The English translation of mignon is dainty or cute. So, what do we do with a dainty cut of meat? When I think of dainty things, I think of delicate, small, or even lacy things. I suppose that meat could only be considered delicate in terms of cooking, or more specifically in terms of the greater risk of overcooking. Also, the tenderloin itself can be difficult to remove because the muscle is not strong and tears easily. It must be carefully cut from the bones to remove it. So, in that way, filet mignon is the most delicate or dainty of all the meats.
1. Pick up some nice, thick filet mignon. The beautiful part about a filet mignon is that it is the tenderest cut from the tenderest part of a cow: the tenderloin. This means that you don't really have to do much to it, and that includes when cooking. However, we still want it to get brown and crispy on the outside, which is why we buy thick-cut steaks and cook them quickly in a very hot broiler.
2. Season the filet mignon with salt and pepper. Since beef tenderloin and filet mignon taste great naturally, we also don't need to season them much. A nice sea salt will bring out the flavor already present, and a little black pepper will give it depth. There are many choices when it comes to salt (sel gris, fleur de sel, alaea salt), but more often than not, I just use a simple sea salt.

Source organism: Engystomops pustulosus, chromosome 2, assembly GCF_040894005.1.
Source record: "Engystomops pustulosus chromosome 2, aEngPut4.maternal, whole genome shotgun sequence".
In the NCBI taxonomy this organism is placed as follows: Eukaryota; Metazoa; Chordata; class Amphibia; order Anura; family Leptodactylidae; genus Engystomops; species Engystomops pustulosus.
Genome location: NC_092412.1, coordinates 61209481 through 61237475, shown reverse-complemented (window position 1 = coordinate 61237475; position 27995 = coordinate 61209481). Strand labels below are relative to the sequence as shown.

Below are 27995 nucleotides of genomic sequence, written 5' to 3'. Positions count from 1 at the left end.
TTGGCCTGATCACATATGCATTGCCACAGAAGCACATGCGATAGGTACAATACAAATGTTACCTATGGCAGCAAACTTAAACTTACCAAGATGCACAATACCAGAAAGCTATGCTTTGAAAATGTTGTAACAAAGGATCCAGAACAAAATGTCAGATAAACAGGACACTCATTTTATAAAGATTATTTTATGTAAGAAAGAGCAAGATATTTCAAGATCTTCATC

3. Broil the first side of the filet mignon. Heat up the broiler on high for a few minutes before putting the meat underneath it. Also, move the top oven rack to the second position from the top. This will allow the heat time to spread evenly. Try to place the meat on the broiling pan so the heat is evenly distributed from above. After a few minutes, they should begin to get brown and crispy. Be sure to keep an eye on the filet as they cook, as they will begin to burn quickly.
4. After broiling the second side, rest the filet mignon. I usually give the first side about 6 minutes under the broiler before flipping. Use a digital thermometer to determine internal temp. Cooking temps for the filet should be: rare 120–125 degrees F, medium-rare 130–140, medium 140–150, medium-well 150–160, and well-done 160+. Of course, if you cook a filet mignon past medium, the Gendarme will come and beat you silly. Before you eat your filet, let it rest for five minutes, as I've shown in the photo.
Even though true filet mignons are cut from the small end of the tenderloin, buy the nice, thick ones that look like they will cook evenly. The little ones will taste good, too, but they will come out better in a frying pan than they will under a broiler.
Some filets come frozen in sealed plastic bags. Once thawed, get them out of the bag soon. You don't want them sitting in their own melted juice.
If you are unfamiliar with broiling, watch the filets as they cook, but don't touch them. If they look like they are getting way overcooked in some spots, but undercooked in others, you are too close to the broiler. If it's been 5 minutes and they still look raw, your pan is too far away from the coil, or your broiler is kaput.
It is nice to cut the filet thinly and splay them out when serving. Especially if you are using a plate sauce like the balsamic reduction, or you are serving them with chanterelles and butter.
I can not stress enough that chanterelles should only be cooked for a few seconds. In those few seconds, they make the butter taste like heaven, and the butter makes them taste like Jesus in heaven. But they are still firm, barely cooked. That is absolutely the way you want them. Trust me.